In the June 2 edition of TSN, correspondent Vila dutifully reported, “Manager John McGraw, who was stricken with illness while his Giants were idle in Pittsburgh recently, has not been allowed to take his place on the bench. He is suffering with sinus trouble, which is said to have affected his vision and given him much pain. His physician has advised him to remain at home until real hot weather sets in. McGraw was anxious to take command of his players when they stacked up against the Dodgers on May 21, but was advised to wait a little longer. There is no doubt the absence of McGraw has upset the machinery.” After 40 games, the Giants were sputtering in eighth-place—dead last in the NL—with a 17-23 record.
By the time most fans read Vila’s story, it was obsolete. The news of McGraw’s retirement on June 3 had already circulated. The stunning announcement thoroughly overshadowed Lou Gehrig’s spectacular feat of smacking four home runs in one game versus the Philadelphia Athletics that same afternoon. McGraw’s health trouble was considerably worse than what was reported. McGraw would be dead in 20 months from a combination of uremia and prostate cancer. His last appearance at a MLB ballpark occurred when he came out of retirement for one historic afternoon to manage the National Leaguers in the first ever MLB All-Star Game, at Chicago’s Comiskey Park in 1933. He looked old, beaten and bedraggled. He was only 60 but he looked at least a decade older.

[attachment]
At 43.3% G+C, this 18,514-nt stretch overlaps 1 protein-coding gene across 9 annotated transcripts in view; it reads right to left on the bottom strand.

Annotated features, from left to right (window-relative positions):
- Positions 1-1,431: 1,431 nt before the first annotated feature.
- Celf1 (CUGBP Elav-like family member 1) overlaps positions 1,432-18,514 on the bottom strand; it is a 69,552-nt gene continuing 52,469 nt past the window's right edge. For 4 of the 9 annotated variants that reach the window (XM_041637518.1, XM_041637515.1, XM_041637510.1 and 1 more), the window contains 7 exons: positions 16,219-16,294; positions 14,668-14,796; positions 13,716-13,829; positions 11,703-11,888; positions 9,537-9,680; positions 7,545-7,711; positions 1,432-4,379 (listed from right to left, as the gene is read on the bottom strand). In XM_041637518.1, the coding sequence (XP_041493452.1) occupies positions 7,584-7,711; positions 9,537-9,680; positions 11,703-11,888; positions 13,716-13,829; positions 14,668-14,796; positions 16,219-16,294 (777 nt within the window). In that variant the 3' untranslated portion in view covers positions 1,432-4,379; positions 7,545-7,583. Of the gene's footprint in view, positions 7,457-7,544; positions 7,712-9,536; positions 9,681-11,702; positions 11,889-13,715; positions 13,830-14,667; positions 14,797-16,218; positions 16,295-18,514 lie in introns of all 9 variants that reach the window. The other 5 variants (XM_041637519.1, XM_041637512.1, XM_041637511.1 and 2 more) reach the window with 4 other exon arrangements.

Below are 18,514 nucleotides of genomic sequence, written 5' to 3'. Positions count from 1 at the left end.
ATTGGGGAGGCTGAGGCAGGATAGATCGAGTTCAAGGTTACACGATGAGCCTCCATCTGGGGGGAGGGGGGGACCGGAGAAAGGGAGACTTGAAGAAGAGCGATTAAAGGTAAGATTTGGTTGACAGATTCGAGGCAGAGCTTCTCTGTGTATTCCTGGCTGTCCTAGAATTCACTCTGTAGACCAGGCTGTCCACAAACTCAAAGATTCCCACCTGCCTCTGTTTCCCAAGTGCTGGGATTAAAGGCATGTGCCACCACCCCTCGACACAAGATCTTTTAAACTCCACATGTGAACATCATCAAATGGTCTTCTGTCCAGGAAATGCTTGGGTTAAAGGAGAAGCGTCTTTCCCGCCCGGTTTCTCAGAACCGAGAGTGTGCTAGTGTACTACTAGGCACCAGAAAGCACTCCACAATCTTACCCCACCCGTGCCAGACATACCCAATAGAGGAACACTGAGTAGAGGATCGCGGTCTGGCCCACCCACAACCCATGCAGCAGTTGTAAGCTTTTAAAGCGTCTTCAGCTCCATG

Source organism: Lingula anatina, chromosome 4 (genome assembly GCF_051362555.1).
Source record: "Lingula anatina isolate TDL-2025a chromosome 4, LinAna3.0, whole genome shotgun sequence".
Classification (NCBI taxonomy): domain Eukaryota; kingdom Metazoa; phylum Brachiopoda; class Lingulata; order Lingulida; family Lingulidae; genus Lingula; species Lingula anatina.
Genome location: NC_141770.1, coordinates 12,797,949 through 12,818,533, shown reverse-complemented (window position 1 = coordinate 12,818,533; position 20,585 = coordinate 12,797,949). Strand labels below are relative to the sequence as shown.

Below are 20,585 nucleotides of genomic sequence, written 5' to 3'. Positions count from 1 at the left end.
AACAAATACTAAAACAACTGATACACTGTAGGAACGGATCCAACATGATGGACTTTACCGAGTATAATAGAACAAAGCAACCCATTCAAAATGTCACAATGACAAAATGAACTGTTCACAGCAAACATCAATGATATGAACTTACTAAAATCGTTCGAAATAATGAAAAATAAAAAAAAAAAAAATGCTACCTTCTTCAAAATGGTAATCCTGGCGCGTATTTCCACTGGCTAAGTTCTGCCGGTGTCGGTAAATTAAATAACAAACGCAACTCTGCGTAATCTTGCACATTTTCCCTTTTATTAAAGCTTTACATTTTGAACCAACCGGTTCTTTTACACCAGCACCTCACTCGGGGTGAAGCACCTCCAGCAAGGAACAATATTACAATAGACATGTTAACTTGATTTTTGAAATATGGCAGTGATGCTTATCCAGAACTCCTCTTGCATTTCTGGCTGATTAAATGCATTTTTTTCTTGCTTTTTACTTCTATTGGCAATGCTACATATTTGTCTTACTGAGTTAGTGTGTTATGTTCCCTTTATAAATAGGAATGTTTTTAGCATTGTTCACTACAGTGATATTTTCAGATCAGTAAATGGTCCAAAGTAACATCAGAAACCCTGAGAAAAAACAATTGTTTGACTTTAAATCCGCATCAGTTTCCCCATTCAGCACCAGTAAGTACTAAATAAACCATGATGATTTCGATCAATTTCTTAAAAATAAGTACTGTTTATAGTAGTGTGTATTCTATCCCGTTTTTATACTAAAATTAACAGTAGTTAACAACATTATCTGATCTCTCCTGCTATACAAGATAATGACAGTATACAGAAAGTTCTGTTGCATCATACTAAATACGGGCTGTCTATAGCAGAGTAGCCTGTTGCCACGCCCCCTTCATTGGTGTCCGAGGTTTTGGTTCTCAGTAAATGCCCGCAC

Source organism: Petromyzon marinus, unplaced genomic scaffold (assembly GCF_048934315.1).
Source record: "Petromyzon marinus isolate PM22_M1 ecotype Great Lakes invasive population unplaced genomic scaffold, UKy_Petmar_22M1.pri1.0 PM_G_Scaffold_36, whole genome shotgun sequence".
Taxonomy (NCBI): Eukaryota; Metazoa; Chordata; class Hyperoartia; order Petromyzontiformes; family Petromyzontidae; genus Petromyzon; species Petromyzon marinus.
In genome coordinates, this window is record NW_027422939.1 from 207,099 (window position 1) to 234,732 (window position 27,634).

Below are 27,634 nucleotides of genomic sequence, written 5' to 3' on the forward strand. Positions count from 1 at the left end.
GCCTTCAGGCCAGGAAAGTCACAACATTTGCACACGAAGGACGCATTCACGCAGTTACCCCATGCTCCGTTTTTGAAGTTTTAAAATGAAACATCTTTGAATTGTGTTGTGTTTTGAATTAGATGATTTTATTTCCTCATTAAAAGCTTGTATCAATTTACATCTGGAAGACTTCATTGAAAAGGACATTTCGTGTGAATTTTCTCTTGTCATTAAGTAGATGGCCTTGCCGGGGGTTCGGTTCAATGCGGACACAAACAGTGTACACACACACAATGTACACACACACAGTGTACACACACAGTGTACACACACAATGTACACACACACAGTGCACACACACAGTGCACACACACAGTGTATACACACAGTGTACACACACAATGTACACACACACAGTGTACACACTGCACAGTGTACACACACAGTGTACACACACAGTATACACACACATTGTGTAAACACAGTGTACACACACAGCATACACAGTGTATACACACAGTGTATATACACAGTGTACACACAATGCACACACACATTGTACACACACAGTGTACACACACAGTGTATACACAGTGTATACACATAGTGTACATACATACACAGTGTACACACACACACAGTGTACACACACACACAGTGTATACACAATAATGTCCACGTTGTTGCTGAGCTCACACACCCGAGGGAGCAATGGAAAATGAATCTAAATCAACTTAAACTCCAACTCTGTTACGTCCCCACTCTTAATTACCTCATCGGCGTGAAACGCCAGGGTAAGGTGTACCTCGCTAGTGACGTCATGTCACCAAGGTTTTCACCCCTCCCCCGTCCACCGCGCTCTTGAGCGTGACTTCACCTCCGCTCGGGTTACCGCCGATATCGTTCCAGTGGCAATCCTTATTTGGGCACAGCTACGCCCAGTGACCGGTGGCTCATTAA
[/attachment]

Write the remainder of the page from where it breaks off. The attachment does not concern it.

In the March 1, 1934 issue of TSN, McGraw’s passing was reported thusly by Vila: “The baseball world was plunged into sorrow on February 25 when John McGraw, manager of the Giants for 30 years, until mid-season 1932, died in the hospital at New Rochelle, NY. The game little fighter had apparently won his fight against uremia, a form of kidney poisoning, when complications developed and the end could not be stayed. Mrs. McGraw, President Charles A. Stoneham of the Giants, and several other close friends were present when he expired.” Vila lamented that he was the last surviving New York baseball scribe who had been present to see McGraw break into the NL as a player with the feisty and colorful old Baltimore Orioles back in 1892. Vila, something of a fixture in New York baseball circles, would himself be dead within two months at age 67, the victim of a massive stroke he suffered while covering a horse racing event on April 27.
McGraw was rightly mourned as one of baseball’s most influential figures. His achievements are impressive. From 1902 to 1932 McGraw piloted the New York Giants to 10 NL pennants, three World Series championships, and 21 first- or second-place finishes in the 29 full seasons he was at the team’s helm. Like Connie Mack—the only MLB manager with more career victories—McGraw was the personification of his team. The New York Giants were John McGraw. More than 80 years after his death John McGraw remains truly a Giant among baseball men.
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